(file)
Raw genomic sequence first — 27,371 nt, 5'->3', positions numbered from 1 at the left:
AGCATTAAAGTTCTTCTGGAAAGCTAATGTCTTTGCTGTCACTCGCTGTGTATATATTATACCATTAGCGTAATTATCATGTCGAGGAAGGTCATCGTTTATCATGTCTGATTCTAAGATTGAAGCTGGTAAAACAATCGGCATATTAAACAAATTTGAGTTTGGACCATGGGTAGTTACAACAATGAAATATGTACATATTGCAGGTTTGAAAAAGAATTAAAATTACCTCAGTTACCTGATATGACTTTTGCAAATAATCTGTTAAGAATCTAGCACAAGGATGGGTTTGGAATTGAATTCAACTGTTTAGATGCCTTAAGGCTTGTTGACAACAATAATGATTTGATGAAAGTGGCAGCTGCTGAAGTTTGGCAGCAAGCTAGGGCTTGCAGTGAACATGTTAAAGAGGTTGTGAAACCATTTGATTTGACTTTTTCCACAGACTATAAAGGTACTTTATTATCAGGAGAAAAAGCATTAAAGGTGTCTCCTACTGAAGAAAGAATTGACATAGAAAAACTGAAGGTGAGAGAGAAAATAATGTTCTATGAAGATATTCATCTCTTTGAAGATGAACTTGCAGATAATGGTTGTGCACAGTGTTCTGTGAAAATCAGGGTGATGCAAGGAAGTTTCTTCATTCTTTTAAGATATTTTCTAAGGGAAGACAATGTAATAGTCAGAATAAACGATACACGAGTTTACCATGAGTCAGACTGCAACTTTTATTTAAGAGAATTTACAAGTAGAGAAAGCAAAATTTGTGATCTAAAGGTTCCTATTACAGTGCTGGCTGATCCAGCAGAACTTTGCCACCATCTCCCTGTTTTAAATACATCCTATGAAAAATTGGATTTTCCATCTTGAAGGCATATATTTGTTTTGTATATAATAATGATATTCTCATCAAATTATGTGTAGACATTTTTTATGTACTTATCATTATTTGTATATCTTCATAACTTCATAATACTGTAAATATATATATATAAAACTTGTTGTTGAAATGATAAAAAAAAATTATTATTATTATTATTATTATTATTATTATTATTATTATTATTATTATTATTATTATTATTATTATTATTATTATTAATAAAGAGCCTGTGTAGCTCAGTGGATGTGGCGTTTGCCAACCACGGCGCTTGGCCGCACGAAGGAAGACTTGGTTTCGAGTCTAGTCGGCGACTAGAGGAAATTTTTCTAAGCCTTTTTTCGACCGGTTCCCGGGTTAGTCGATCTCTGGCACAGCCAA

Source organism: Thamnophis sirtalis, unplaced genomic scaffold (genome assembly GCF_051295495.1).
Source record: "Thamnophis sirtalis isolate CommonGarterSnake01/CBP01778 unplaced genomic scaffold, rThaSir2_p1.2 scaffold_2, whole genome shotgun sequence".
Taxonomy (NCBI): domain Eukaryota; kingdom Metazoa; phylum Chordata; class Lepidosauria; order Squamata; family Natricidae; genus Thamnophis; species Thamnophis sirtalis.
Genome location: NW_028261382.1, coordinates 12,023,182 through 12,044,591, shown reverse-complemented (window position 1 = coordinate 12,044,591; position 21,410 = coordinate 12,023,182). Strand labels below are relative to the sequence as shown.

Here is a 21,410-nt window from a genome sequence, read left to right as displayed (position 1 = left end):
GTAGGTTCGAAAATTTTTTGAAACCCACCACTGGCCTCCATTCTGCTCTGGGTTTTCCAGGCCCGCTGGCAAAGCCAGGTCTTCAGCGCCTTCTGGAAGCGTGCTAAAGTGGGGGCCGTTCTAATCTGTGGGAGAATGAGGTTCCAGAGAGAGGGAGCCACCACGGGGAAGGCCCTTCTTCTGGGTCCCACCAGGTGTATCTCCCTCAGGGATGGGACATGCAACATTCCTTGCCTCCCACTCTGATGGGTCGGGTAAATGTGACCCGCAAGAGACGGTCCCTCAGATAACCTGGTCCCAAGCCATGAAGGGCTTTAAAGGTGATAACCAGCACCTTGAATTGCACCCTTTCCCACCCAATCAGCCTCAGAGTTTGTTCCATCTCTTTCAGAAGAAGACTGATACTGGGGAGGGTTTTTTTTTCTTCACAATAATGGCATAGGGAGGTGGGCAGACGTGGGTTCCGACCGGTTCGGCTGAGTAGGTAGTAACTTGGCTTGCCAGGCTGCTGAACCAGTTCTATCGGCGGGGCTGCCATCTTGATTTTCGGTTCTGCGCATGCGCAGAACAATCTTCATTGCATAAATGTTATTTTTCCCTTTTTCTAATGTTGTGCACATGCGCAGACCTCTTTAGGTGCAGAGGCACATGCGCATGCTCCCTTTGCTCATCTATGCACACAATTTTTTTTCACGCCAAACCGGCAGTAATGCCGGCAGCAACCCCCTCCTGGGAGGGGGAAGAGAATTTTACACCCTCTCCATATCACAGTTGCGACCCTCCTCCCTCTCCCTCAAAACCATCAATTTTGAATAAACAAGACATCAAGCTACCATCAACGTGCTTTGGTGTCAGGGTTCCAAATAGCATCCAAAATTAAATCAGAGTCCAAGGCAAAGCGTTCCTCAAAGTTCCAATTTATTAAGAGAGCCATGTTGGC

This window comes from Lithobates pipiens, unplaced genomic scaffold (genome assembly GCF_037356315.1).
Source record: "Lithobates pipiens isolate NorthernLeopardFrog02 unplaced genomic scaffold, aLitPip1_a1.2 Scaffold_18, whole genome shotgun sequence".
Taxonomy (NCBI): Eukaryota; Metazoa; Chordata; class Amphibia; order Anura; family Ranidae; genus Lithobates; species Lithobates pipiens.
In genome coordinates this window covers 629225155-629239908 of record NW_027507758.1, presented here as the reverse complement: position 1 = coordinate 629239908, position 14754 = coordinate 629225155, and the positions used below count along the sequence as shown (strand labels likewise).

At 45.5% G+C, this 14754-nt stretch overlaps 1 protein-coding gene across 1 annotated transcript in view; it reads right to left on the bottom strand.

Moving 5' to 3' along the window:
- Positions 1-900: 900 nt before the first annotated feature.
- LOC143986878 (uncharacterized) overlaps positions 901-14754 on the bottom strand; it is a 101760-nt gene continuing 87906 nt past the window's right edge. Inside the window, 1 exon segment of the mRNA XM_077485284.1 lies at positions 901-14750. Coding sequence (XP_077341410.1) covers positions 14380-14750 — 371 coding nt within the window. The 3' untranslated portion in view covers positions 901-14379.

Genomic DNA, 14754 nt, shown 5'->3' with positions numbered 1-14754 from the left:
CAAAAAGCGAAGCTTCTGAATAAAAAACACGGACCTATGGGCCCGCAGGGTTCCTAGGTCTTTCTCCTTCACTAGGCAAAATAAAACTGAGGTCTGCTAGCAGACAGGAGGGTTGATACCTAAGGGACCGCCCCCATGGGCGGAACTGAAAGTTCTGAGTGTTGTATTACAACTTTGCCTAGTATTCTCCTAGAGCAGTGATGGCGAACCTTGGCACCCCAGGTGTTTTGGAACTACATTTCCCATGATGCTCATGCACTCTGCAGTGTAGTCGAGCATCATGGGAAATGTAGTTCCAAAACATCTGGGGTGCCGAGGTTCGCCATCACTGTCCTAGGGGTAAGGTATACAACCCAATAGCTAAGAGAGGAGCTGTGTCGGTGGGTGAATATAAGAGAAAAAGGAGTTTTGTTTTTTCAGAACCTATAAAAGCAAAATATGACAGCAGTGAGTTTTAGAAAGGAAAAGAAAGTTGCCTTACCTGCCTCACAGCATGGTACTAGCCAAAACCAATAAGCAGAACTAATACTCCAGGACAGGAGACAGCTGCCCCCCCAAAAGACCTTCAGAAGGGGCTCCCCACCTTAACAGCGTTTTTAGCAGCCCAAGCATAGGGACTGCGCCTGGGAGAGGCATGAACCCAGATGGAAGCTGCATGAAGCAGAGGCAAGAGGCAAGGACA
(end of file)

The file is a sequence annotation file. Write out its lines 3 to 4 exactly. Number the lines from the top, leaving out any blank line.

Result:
Source organism: Thamnophis sirtalis, unplaced genomic scaffold (genome assembly GCF_051295495.1).
Source record: "Thamnophis sirtalis isolate CommonGarterSnake01/CBP01778 unplaced genomic scaffold, rThaSir2_p1.2 scaffold_2, whole genome shotgun sequence".